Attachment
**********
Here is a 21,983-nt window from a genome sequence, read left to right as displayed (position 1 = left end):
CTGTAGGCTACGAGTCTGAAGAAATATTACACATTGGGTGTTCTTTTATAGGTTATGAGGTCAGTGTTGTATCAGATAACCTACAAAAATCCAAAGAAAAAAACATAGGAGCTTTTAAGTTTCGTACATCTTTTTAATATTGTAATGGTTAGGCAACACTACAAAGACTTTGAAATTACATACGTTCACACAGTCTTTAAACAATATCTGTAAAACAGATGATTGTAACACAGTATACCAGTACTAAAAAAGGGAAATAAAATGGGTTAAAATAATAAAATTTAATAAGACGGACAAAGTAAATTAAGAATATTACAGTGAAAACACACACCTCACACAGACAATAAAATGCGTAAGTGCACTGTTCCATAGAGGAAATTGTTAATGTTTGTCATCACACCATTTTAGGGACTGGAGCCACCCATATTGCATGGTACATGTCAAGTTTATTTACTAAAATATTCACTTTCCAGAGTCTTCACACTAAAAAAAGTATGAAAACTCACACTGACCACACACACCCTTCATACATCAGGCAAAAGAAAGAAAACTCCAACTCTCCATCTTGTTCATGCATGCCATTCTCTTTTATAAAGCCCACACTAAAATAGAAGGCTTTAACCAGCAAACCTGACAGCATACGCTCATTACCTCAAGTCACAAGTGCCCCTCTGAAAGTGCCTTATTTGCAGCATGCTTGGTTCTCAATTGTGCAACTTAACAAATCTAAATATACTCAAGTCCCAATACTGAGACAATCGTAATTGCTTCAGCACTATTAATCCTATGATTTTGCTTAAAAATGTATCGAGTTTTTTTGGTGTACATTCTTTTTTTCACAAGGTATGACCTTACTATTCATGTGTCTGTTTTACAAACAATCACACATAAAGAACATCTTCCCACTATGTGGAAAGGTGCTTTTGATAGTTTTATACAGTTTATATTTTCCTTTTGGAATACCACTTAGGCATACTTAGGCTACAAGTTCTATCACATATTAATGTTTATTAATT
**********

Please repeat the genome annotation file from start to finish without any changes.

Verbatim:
Here is a 21,983-nt window from a genome sequence, read left to right as displayed (position 1 = left end):
CTGTAGGCTACGAGTCTGAAGAAATATTACACATTGGGTGTTCTTTTATAGGTTATGAGGTCAGTGTTGTATCAGATAACCTACAAAAATCCAAAGAAAAAAACATAGGAGCTTTTAAGTTTCGTACATCTTTTTAATATTGTAATGGTTAGGCAACACTACAAAGACTTTGAAATTACATACGTTCACACAGTCTTTAAACAATATCTGTAAAACAGATGATTGTAACACAGTATACCAGTACTAAAAAAGGGAAATAAAATGGGTTAAAATAATAAAATTTAATAAGACGGACAAAGTAAATTAAGAATATTACAGTGAAAACACACACCTCACACAGACAATAAAATGCGTAAGTGCACTGTTCCATAGAGGAAATTGTTAATGTTTGTCATCACACCATTTTAGGGACTGGAGCCACCCATATTGCATGGTACATGTCAAGTTTATTTACTAAAATATTCACTTTCCAGAGTCTTCACACTAAAAAAAGTATGAAAACTCACACTGACCACACACACCCTTCATACATCAGGCAAAAGAAAGAAAACTCCAACTCTCCATCTTGTTCATGCATGCCATTCTCTTTTATAAAGCCCACACTAAAATAGAAGGCTTTAACCAGCAAACCTGACAGCATACGCTCATTACCTCAAGTCACAAGTGCCCCTCTGAAAGTGCCTTATTTGCAGCATGCTTGGTTCTCAATTGTGCAACTTAACAAATCTAAATATACTCAAGTCCCAATACTGAGACAATCGTAATTGCTTCAGCACTATTAATCCTATGATTTTGCTTAAAAATGTATCGAGTTTTTTTGGTGTACATTCTTTTTTTCACAAGGTATGACCTTACTATTCATGTGTCTGTTTTACAAACAATCACACATAAAGAACATCTTCCCACTATGTGGAAAGGTGCTTTTGATAGTTTTATACAGTTTATATTTTCCTTTTGGAATACCACTTAGGCATACTTAGGCTACAAGTTCTATCACATATTAATGTTTATTAATT